Community Development

The Community Reinvestment Act (CRA) was enacted in 1977 to encourage financial institutions to help meet the credit needs of all segments of their communities, including low- and moderate-income neighborhoods.

The CRA provides a framework for depository institutions and community organizations to work together to promote the availability of credit and other banking services to under-served communities.

At Capital Bank, our approach to CRA and Community Development is based on forming strategic partnerships to meet the credit needs of individuals, businesses, municipalities and community-based organizations. We make available a diverse array of loan, investment and service products for our many constituents. In addition, we provide technical assistance, training and grants to individuals and not-for-profit organizations active in meeting the needs of the community.

Capital’s Community Development Officer (CDO) serves as the community’s link to the expertise and financial products that the Bank offers. The CDO is also committed to becoming a part of the community on behalf of the Bank through involvement in community activities and by serving on the boards of community-based organizations. Through the CDO’s active participation at the local level, Capital Bank has developed a first-hand understanding of the banking needs facing our neighbors and communities.

To learn more about how Capital Bank’s products, programs and resources can help strengthen your community, contact:

Michael Schwartz, Senior Vice President
Director of Community Development
Capital Bank 
565 Fifth Avenue 
New York, New York 10017 

Capital Bank's Commitment
To Best Practices for Multifamily Real Estate Lending*

To fulfill the credit needs of our valued real estate clients, support the communities where our employees live and work and to safeguard shareholder value, Capital Bank is committed to prudent and responsible multifamily lending practices. As a good corporate citizen we recognize the value of preserving New York City’s affordable housing stock, of fostering improved compliance by landlords in the rent regulated housing market and of supporting the legal rights of both tenants and owners.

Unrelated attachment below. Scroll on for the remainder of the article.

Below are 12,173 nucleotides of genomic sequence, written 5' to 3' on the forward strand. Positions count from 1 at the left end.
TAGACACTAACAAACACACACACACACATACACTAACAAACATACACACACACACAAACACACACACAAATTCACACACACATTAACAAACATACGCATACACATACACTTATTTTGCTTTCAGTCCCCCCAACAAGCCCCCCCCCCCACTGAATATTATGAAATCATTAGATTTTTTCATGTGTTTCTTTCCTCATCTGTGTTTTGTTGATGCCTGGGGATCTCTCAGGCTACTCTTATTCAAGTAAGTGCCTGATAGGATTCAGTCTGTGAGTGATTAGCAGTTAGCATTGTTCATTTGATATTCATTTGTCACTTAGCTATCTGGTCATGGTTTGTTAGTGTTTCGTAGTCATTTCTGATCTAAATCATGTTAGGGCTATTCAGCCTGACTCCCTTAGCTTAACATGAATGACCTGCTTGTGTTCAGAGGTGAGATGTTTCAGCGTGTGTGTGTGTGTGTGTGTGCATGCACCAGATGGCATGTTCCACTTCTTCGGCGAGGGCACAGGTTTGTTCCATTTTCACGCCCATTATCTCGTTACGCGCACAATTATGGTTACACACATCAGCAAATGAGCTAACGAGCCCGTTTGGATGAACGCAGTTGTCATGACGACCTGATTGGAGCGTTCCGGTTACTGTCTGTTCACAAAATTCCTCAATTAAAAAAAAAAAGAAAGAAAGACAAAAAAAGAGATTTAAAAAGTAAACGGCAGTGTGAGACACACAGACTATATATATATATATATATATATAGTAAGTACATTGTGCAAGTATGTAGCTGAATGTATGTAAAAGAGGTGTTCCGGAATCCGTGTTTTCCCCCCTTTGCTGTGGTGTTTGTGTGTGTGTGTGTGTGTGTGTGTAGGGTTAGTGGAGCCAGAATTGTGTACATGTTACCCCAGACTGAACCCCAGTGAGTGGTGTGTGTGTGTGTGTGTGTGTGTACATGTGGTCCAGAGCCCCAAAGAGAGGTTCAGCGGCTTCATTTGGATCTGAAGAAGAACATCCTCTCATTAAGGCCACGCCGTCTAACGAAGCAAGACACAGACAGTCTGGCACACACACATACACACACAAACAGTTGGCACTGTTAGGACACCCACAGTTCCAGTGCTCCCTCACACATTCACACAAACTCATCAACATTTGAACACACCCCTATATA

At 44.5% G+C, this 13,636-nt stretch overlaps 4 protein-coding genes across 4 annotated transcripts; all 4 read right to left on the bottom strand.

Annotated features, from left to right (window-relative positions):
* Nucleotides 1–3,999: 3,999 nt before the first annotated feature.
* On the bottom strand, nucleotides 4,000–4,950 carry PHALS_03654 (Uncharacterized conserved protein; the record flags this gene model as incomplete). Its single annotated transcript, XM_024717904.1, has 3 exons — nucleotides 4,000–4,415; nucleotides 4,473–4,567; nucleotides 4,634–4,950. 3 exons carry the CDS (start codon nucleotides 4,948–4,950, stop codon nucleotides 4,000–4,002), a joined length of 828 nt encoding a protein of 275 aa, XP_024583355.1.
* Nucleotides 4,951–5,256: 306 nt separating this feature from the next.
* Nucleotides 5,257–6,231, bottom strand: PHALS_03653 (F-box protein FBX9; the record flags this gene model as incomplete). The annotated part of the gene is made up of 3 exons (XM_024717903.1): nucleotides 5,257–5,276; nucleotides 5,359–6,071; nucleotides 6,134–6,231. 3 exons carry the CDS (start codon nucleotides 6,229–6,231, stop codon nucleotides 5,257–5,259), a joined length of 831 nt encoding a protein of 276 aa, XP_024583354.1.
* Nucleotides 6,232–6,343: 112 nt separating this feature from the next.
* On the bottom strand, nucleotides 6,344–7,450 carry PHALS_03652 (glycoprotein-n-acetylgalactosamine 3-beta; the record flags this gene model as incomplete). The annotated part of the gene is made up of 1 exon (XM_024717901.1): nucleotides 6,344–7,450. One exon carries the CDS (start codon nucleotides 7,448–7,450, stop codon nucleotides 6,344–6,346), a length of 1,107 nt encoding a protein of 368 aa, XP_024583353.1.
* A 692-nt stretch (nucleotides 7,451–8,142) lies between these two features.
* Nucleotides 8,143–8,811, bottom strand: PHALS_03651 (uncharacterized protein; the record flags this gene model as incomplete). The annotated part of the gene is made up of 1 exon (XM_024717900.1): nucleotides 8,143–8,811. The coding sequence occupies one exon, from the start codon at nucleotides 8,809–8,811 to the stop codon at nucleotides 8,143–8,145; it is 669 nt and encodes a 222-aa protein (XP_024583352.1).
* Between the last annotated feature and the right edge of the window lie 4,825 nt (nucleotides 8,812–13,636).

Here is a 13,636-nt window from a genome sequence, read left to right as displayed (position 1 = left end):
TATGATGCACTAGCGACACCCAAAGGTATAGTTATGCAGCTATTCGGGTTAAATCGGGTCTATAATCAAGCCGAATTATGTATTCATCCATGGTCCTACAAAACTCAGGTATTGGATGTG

Capital Bank's policies discourage the extension of credit to overleveraged or highly speculative properties where economic viability is highly dependent on fostering tenant displacement.

Our key lending policies include property evaluations based upon:

  • A minimum Debt Service Coverage Ratio of 1.2X that utilizes only current in-place rents (including preferential rents) and legally permitted rent from existing vacancies at the time of closing. There may be no assumption that the owner will increase rents on the turnover of currently occupied rent regulated units.
  • Use of realistic operating expense levels - supported by appraisals and cost averages published by NYC – including reserves for normal maintenance and capital expenditures.
  • Use of Member of the Appraisal Institute (MAI) peer-reviewed appraisers.
  • Inspection and review of the building’s condition prior to closing, including but not limited to high violation counts, building permits, eviction rates, and high vacancy rates and loss of rent-regulated units.

And our policies include prohibitions on:

  • Additional debt placed upon a property without the Bank’s consent.
  • Financing of, or funds being set aside for tenant buyouts that may lead to displacement.

Through extensive due diligence, we strive to avoid extending credit to landlords we deem to have inadequate building and tenant management practices.  If prospective borrowers fail to meet our exacting requirements, their requests are declined.  Our vetting process makes use of multiple internal and external sources and includes the following:

  • Information available from tenants and tenant organizers. 
  • Landlord Alert Lists which are maintained, monitored and frequently updated by the Bank's own Community Development Group based upon information from various public and non-public sources.
  • Adequate resolution of questions and concerns that are raised by searches for property management and building violations.
  • In cases where Capital Bank purchases or participates in loans made by another bank or nonbank lender, we will perform the same degree of analysis and best practices as if we were the originator.

Even when all best practices are followed, problems will sometimes arise in the buildings we finance. When they do, Capital Bank will facilitate meetings with interested parties – including the borrower, tenant organizers, tenant leaders and community organizations – to address the issues in the building.

To further support Capital Bank’s best practices in regard to multifamily real estate financing, we have created a “Community Liaison” position reporting directly to the Bank's Chief Credit Officer of Commercial Real Estate.  This person will serve as the primary contact for community and tenant organizations, will be available to visit buildings, investigate complaints, host information engagement sessions to identify problems with landlords and buildings and gather feedback on the effectiveness of our multifamily lending practices.

Senior leadership will meet with community organizations annually to evaluate the effectiveness of this pledge.

For more information, please contact:

Michael Schwartz, Senior Vice President
Director of Community Development

Joan Bartolomeo
Assistant Director of Community Development

*Capital Bank supports the Association for Neighborhood & Housing Development’s (ANHD) best practices, upon which this pledge was modeled.


Contact A Capital Bank® Representative

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